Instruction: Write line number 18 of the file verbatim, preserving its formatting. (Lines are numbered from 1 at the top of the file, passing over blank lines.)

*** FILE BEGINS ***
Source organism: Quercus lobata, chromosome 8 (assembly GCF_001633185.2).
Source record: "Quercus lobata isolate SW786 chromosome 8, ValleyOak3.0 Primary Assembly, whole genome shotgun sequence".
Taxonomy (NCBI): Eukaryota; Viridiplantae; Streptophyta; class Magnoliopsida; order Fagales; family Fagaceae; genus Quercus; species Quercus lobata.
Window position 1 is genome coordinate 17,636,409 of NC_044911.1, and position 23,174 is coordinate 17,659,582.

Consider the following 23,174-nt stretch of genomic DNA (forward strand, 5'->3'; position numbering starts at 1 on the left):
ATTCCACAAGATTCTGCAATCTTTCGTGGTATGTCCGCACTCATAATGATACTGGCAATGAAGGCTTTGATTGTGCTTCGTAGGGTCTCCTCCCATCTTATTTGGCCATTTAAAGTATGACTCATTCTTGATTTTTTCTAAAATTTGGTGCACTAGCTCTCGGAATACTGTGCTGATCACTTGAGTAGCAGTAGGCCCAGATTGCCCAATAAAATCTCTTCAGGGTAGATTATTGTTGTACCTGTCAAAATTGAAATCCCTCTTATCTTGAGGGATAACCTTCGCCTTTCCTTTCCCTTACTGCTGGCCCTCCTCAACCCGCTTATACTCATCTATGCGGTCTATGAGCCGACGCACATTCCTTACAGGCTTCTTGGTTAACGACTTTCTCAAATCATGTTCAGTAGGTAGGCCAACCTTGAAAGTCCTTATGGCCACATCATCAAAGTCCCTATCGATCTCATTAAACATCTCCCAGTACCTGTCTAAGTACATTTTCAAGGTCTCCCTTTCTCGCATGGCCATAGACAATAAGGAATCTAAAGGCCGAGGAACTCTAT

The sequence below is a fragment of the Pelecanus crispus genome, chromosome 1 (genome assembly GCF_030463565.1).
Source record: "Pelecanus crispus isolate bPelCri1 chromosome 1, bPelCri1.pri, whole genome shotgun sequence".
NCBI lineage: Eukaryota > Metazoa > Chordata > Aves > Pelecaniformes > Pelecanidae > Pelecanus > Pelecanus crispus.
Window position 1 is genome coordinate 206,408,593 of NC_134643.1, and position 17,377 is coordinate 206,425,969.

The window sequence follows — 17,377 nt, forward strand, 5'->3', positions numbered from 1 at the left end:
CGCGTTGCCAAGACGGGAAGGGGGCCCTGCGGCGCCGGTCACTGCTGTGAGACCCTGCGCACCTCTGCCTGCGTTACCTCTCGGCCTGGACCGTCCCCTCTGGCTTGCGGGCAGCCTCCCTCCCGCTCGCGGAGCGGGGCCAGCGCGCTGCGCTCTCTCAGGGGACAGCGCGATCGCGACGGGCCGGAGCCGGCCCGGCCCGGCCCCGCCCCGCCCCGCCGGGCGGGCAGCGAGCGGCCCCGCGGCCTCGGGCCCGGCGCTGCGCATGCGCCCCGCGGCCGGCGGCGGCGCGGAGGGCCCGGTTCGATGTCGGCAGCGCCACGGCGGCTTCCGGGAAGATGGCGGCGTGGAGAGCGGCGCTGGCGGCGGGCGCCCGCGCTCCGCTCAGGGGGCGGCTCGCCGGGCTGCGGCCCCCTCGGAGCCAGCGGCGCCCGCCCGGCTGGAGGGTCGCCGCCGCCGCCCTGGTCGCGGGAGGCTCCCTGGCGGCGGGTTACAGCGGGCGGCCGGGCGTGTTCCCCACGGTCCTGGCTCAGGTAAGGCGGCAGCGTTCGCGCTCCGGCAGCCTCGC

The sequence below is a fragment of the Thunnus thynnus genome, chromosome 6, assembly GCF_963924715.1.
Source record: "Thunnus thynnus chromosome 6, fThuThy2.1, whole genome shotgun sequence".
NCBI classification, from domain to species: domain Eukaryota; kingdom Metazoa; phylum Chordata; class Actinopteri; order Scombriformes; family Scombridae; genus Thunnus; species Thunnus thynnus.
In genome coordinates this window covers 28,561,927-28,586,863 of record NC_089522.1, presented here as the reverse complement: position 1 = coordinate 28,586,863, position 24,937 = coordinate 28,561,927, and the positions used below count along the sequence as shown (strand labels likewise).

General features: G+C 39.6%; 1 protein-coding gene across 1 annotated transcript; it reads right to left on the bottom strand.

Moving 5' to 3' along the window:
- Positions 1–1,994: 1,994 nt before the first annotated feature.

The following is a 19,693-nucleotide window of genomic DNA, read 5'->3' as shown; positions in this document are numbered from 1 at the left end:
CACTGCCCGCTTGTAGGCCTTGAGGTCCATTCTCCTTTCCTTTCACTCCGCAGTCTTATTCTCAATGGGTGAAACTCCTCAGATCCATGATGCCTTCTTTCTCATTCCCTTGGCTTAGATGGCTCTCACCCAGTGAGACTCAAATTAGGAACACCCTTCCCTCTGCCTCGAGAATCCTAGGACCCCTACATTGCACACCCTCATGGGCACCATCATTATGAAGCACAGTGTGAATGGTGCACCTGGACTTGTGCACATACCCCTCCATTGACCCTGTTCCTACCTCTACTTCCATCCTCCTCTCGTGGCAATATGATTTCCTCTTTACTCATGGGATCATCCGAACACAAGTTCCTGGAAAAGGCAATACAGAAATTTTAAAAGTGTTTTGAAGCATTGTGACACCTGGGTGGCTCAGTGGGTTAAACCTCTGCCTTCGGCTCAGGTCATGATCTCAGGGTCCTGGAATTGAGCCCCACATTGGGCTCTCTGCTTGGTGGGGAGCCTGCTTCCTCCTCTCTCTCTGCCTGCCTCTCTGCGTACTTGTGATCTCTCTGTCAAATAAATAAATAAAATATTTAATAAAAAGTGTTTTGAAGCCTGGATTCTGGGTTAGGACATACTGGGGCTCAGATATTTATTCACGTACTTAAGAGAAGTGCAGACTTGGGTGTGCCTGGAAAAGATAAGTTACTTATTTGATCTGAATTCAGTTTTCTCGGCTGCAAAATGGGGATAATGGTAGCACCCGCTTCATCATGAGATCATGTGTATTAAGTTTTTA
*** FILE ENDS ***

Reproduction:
Moving 5' to 3' along the window: